chapter  23
Multi-disciplinary work with children and young people
Process and outcomes
ByNick Frost
Pages 19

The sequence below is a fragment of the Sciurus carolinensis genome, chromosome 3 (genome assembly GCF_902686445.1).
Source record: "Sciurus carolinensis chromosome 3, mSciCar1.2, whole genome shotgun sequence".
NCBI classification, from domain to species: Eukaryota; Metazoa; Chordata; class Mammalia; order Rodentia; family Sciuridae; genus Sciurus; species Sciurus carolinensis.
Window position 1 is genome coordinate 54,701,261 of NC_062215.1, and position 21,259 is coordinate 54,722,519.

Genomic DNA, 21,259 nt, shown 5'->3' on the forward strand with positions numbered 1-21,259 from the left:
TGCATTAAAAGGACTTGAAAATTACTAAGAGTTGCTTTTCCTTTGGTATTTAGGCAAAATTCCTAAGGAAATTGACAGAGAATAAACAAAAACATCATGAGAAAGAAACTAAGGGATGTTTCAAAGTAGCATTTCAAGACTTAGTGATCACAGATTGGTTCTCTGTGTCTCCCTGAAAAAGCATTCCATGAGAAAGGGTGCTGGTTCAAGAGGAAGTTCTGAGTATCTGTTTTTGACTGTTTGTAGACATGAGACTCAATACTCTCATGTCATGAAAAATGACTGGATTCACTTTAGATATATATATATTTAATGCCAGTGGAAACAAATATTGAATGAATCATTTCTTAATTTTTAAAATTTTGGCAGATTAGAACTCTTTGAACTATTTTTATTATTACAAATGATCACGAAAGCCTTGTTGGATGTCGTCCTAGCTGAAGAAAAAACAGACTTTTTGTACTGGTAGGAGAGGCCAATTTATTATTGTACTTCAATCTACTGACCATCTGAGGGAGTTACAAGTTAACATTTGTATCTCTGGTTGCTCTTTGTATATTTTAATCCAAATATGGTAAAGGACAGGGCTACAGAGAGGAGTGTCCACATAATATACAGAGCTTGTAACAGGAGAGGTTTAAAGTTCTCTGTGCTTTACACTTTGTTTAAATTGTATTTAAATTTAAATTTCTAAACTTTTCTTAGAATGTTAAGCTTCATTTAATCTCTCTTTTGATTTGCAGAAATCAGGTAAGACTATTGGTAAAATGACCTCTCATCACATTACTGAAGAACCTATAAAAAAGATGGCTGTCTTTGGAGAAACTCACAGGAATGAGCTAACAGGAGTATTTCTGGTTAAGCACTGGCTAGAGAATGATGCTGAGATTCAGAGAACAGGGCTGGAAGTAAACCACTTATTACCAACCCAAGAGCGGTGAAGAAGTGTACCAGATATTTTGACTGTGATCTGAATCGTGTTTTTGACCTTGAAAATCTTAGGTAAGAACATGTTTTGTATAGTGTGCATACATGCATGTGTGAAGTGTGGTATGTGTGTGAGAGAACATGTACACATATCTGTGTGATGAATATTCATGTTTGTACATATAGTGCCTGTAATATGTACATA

Amongst the major shifts in child welfare in recent decades has been the growth and development of multi-disciplinary work with children and young people. This chapter explores these developments within a global context – whilst giving examples primarily from the United Kingdom. It argues that this shift is part of a global development – which extends beyond child welfare, and explores the drivers behind the emphasis on multi-disciplinary working. A further driver of change has been the intractability of social problems – often referred to as 'wicked problems'. The chapter explores three drivers of networking: information and communications technology, 'wicked problems' and the complex division of labour and the drivers of increased networking with child welfare in particular. The child is a 'whole child’; they live their life holistically and experience all aspects of their life as inter-related. Child welfare professionals are very familiar with the concept of 'outcomes' and working towards these.